The Animals’ self-titled debut album features a mixture of blues, R&B, traditional folk covers, and an Eric Burdon original, “I’m In Love.” The #1 US and UK charting “House of the Rising Sun” is included, which Rolling Stone included on the list of 500 Greatest Songs of All Time. The Animals has been remastered utilizing high-resolution sources from first generation mono master tapes. Features liner notes by Rolling Stone Senior Editor David Fricke.
The raw-yet-infectious “96 Tears,” with its distinctive organ line was originally released on Pa-Go-Go Records in 1966, but quickly reissued by the more established Philadelphia-based label Cameo-Parkway Records. “96 Tears” swept the airwaves, hitting #1 on the Billboard Hot 100 on October 29, 1966, beating out The Monkees, Four Tops, The Rolling Stones, Elvis Presley, Sonny & Cher, The Beach Boys and many more. ? and The Mysterians’ debut album, also titled 96 Tears, followed in November of ’66 just as the single was crossing the one million sales mark. The LP, filled out with ten more originals — including the Top 40 hit “I Need Somebody” — plus a version of T-Bone Walker’s “Stormy Monday,” peaked at #66. In a May 1971 issue of Creem magazine, Dave Marsh referred to a ? and the Mysterians reunion as “a landmark exposition of punk-rock,” one of the very first times the genre was applied to a band. Not only did they influence others within punk, but they have also had a profound impact on music writ large. “96 Tears” was selected as one of Rolling Stone’s Greatest Songs of All Time.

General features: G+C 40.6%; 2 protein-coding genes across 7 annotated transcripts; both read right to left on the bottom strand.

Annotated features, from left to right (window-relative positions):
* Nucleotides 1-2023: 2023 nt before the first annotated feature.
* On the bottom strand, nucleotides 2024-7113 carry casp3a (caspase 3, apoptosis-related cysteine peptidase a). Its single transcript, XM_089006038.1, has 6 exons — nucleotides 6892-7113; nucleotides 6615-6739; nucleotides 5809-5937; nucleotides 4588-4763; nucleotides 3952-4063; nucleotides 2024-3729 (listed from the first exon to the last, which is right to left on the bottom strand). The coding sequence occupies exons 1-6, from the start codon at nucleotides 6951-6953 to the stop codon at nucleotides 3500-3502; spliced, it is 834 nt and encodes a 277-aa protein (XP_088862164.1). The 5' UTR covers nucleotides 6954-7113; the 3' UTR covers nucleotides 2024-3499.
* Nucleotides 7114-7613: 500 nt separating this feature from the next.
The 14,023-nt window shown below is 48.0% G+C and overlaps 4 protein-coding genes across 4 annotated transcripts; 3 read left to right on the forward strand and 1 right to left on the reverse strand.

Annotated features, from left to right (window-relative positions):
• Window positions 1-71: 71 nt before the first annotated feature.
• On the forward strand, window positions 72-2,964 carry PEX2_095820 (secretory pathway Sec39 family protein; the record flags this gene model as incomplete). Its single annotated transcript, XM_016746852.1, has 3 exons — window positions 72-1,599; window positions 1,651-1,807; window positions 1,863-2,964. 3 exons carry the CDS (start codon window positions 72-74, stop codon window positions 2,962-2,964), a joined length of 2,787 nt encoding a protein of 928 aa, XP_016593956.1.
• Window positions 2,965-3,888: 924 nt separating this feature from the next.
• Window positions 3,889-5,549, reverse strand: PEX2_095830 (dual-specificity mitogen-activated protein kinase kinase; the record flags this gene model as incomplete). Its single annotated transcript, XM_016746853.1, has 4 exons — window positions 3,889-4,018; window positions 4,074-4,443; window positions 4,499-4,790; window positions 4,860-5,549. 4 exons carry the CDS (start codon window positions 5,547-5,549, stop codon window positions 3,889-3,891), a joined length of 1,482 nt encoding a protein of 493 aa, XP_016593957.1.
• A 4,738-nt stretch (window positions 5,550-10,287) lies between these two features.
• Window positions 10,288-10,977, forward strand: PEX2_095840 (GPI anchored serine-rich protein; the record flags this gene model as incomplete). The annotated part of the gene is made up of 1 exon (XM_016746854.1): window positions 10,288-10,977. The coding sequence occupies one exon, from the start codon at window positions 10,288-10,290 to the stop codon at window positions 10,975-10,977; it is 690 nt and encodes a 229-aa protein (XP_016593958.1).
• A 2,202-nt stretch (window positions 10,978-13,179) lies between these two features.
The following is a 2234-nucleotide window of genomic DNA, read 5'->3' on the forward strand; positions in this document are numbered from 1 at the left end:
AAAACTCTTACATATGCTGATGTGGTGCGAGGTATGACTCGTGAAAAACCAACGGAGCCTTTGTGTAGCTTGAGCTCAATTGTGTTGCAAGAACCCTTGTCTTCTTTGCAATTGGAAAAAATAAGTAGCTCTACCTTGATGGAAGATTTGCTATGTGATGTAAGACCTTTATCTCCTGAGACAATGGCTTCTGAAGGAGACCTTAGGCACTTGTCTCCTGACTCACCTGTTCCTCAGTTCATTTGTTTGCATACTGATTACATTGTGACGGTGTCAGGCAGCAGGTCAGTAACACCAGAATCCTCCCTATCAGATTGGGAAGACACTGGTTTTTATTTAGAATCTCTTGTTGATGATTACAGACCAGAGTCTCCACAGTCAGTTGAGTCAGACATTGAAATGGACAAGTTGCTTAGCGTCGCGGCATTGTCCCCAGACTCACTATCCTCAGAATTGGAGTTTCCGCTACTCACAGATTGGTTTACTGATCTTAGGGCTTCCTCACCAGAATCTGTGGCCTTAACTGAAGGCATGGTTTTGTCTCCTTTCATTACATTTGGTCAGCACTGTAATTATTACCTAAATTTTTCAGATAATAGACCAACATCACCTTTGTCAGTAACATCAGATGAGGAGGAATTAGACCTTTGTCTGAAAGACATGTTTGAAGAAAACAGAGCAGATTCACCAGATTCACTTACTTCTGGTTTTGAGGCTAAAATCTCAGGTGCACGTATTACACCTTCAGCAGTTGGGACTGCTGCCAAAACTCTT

? and The Mysterians’ full-length Action was released in June of 1967. Their sophomore album is more evenly split between originals and covers, among them “Can’t Get Enough of You, Baby,” written by Denny Randell and Sandy Linzer and first recorded by The Four Seasons one year previous. ? (Question Mark) and The Mysterians’ version got to #56 on the Billboard Hot 100, faring better than Smash Mouth’s ubiquitous 1998 version. Also features: “Smokes,” “I’ll Be Back,” and “Don’t Hold it Against Me.” Action would be the band’s last studio album for more than three decades. In a May 1971 issue of Creem, Dave Marsh referred to a ? (Question Mark) and The Mysterians reunion as “a landmark exposition of punk-rock,” one of the very first times the genre was applied to a band. Not only did they influence others within punk, but they have also had a profound impact on music writ large.